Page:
1. Use regedit to navigate to the following key on your runbook servers: HKEY_LOCAL_MACHINE\SOFTWARE\Wow6432Node\Microsoft\.NETFramework

2. Add a new DWORD entry and value of: OnlyUseLatestCLR = 1

From this point on, Orchestrator will call the latest version of PowerShell. You should have PowerShell v5 if you are working with Azure Automation and OMS. I am using PowerShell 5, Azure SDK 2.9 and latest version of Azure Automation PowerShell, dated 3/30/2016.

DISCLAIMER: I have not heard from MS that this breaks the support agreement. After all, they are the ones who put the registry key there! I do know there are at least a few companies using this in production today. If concerned, always check with Microsoft directly.

Step 2: Add credentials as variables

In figure 1, you will see I have added Azure logon credentials as variables in Orchestrator. Make sure to add your password as an encrypted variable, so it is not visible to others, as shown in the image below. Also, make sure to use credentials from your Azure AD instance. Authentication with a Microsoft (Live) account via Azure PowerShell will fail.

SCO variables

Figure 1. Azure subscription username and password

Step 3: Add sample script in SCO

Here is the sample script, which you will add to a Run .Net Script activity in Orchestrator, as pictured below. Notice in the images below I have also replaced the hard-coded values of the variables for Azure user and password, as well as the Hybrid Worker Group with the appropriate script variables and parameters. I have also replaced the one parameter of a simple ‘Hello World’ Azure Automation runbook (the ‘Message’ parameter), which accepts the message of your choice and logs it to a HelloWorld.txt file on the Hybrid Worker where it runs. There are several ‘Hello World’ examples for Azure Automation available (such as this from TechNet Gallery), so grab one for testing.

TIP: By making Hybrid Worker Group a parameter in your SCO runbook, you can effectively trigger an Azure Automation runbook on hybrid workers in any datacenter in the world from a single Orchestrator instance! You will see how this is done in figures 3 and 4 below.

SCO Runbok

Figure 2. Sample SCO runbook for calling our Azure Automation runbook on a hybrid worker.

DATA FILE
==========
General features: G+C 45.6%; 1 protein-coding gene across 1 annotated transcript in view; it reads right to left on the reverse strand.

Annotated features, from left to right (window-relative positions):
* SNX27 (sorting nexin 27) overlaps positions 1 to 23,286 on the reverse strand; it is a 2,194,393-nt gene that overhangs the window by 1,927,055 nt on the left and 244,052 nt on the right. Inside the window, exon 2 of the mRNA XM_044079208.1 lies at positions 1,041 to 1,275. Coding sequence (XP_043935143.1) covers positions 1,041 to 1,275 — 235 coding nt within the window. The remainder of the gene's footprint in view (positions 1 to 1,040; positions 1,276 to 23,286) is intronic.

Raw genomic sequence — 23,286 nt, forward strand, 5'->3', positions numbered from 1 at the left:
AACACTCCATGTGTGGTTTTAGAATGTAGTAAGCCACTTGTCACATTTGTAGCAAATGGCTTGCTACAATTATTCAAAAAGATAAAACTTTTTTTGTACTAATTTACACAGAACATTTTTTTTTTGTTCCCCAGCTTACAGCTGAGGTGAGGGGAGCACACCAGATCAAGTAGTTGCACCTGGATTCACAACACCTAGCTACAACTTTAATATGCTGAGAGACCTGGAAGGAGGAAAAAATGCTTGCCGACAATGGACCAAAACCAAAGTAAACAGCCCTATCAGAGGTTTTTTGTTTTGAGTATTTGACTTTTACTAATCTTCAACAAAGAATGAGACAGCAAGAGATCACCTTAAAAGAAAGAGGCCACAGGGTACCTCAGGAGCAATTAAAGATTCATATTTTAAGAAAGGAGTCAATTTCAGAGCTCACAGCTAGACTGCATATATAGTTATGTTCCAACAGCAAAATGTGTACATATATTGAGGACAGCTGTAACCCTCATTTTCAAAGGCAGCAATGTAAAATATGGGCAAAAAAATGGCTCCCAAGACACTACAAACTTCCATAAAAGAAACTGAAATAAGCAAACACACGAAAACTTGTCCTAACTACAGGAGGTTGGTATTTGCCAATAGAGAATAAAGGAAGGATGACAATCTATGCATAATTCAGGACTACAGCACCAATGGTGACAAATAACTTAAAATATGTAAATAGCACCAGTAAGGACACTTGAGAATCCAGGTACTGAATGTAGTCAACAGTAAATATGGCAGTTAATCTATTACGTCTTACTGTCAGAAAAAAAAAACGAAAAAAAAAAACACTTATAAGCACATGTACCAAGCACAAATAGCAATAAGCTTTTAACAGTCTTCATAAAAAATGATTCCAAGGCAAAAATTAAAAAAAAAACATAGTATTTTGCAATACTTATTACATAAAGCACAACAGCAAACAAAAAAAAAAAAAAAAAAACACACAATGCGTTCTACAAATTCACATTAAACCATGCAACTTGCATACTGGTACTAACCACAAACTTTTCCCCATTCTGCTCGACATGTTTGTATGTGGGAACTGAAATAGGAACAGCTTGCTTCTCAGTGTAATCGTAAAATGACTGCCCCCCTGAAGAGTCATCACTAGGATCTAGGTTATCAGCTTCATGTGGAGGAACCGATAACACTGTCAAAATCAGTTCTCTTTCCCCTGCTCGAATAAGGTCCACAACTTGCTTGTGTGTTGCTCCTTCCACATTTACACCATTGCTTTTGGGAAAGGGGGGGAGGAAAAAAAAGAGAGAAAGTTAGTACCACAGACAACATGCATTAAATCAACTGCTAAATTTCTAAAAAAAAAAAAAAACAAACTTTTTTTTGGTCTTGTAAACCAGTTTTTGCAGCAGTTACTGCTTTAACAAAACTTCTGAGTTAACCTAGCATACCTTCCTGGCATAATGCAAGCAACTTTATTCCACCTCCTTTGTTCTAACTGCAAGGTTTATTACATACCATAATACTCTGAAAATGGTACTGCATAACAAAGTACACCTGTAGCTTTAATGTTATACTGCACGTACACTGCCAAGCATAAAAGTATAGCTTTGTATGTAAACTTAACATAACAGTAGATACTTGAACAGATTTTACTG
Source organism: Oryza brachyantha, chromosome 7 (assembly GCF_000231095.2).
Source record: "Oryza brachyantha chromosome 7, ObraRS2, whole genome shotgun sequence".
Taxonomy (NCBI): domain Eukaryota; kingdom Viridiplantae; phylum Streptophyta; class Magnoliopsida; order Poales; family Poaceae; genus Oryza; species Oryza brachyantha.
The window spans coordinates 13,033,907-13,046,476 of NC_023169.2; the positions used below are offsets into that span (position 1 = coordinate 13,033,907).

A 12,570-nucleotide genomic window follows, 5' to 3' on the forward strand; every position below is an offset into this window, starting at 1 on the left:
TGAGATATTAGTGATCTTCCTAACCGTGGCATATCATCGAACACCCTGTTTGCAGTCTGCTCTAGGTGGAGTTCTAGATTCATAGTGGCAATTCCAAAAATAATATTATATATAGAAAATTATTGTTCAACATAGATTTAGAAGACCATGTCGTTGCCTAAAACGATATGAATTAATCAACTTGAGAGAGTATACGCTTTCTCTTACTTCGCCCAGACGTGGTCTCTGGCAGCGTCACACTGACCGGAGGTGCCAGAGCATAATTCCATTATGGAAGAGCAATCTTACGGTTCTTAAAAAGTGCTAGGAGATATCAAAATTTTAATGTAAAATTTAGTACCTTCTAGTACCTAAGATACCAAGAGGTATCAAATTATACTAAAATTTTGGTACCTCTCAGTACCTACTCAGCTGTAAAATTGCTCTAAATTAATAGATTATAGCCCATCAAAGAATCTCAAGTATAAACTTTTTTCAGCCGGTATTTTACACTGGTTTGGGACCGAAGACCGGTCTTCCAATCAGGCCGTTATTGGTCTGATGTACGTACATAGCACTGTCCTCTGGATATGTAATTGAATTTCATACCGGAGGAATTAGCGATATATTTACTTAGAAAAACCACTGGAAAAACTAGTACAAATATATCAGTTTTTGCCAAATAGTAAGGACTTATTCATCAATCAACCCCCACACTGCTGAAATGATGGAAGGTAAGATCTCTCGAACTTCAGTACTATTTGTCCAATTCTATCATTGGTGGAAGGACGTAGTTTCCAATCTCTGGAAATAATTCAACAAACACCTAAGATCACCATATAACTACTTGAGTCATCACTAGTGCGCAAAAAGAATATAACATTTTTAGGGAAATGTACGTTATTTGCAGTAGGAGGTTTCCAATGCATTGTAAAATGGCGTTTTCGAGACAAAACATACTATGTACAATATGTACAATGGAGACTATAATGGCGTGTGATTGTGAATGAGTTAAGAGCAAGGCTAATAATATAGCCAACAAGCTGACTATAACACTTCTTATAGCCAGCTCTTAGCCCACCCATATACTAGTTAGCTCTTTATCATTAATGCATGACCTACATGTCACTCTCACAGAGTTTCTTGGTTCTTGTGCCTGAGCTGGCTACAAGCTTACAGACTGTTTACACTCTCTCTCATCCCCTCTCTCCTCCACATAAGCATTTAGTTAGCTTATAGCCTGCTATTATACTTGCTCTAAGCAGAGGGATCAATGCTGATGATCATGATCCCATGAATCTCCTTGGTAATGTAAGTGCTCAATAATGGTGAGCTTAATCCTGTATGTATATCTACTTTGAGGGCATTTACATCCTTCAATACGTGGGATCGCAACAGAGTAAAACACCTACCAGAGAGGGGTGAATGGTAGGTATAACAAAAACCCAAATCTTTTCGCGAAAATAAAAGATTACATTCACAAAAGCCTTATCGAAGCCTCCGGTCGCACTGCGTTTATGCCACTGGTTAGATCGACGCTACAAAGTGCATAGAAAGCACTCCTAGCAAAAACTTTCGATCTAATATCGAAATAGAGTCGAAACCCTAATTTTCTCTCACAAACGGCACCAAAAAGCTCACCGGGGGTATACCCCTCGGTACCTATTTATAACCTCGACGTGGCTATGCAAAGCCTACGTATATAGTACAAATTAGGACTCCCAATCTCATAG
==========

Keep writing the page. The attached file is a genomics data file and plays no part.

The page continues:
Here is a simple PowerShell script you can use in Orchestrator to trigger a runbook in your Azure Automation account. Make sure to update the value of the -AutomationAccountName in the last line of the script as well!

# Import Azure Modules
Import-Module "C:\Program Files (x86)\Microsoft SDKs\Azure\PowerShell\ResourceManager\AzureResourceManager\AzureRM.Profile\AzureRM.Profile.psd1"
Import-Module "C:\Program Files (x86)\Microsoft SDKs\Azure\PowerShell\ResourceManager\AzureResourceManager\AzureRM.Automation\AzureRM.Automation.psd"

# Authenticate with Azure AD credentials

# Hybrid Worker Pool
$HRWPool = 'ConfigMgrPool'
$SecurePassword=Convertto-SecureString –String $MyClearTextPassword –AsPlainText –force

$cred=New-object System.Management.Automation.PSCredential $MyUserName,$SecurePassword

Login-AzureRmAccount -Credential $cred

#Runbook parameters
$params = @{"Message"="Hello Azure Community!";}

Start-AzureRmAutomationRunbook –AutomationAccountName "contoso-testrba" –Name "Hello-World" `
-ResourceGroupName 'Default-Networking' –Parameters $params -RunOn 'ConfigMgrPool'

Notice I have replaced the values of the aforementioned hard-coded parameters, as shown in figure 4 below.

SCO Runbook Params

Figure 3. SCO Runbook Parameters


Figure 4. Parameterized PowerShell script in Orchestrator (Run .NET Script activity)

Step 4: Test Your SCO Runbook

To test my configuration, I’ll use the Orchestrator Runbook Tester. Once I see success reported in the Runbook Tester, I will then check Azure Automation and the HelloWorld.txt on the Hybrid Runbook Worker as an initial end-to-end validation my solution is working as intended.

Trigger Runbook

 Figure 5. Testing the runbook from the Orchestrator Runbook Tester

About 3 minutes after I started the job, I see a completed message in the Jobs area of my Azure Automation subscription, as well as an entry in HelloWorld.txt from my own Hello World runbook I use for testing.
Runbook Results

Figure 6. Runbook successfully triggered in Azure Automation and run on Hybrid Worker

That’s it for this installment. Let me know if you struggle with any of the above or have questions. Good luck!

Free E-book: Inside the Microsoft Operations Management Suite

Tao (@MrTaoYang), Stan (@StanZhelyazkov), Anders (http://contoso.se)  and I have been working on a project for the last few weeks. We wanted to bring a learning resource for the MS Operations Management Suite to the community that is complete, comprehensive, concise…and free (as in beer). While we finish final editing passes over the next couple of weeks, we wanted to share an early copy of the book so you can start digging in while we finish our work!

Description: This preview release of “Inside the Microsoft Operations Management Suite” is an end-to-end deep dive into the full range of Microsoft OMS features and functionality, complete with downloadable sample scripts (on Github). The chapter list in this edition is shown below:

  • Chapter 1: Introduction and Onboarding
  • Chapter 2: Searching and Presenting OMS Data
  • Chapter 3: Alert Management
  • Chapter 4: Configuration Assessment and Change Tracking
  • Chapter 5: Working with Performance Data
  • Chapter 6: Process Automation and Desired State Configuration
  • Chapter 7: Backup and Disaster Recovery
  • Chapter 8: Security Configuration and Event Analysis
  • Chapter 9: Analyzing Network Data
  • Chapter 10: Accessing OMS Data Programmatically
  • Chapter 11: Custom MP Authoring
  • Chapter 12: Cross Platform Management and Automation

This early edition is being shared with the community while final edits are being completed. Please send questions, comments or errata you find to insidemscloud@outlook.com.

You can download for free from the TechNet Gallery at: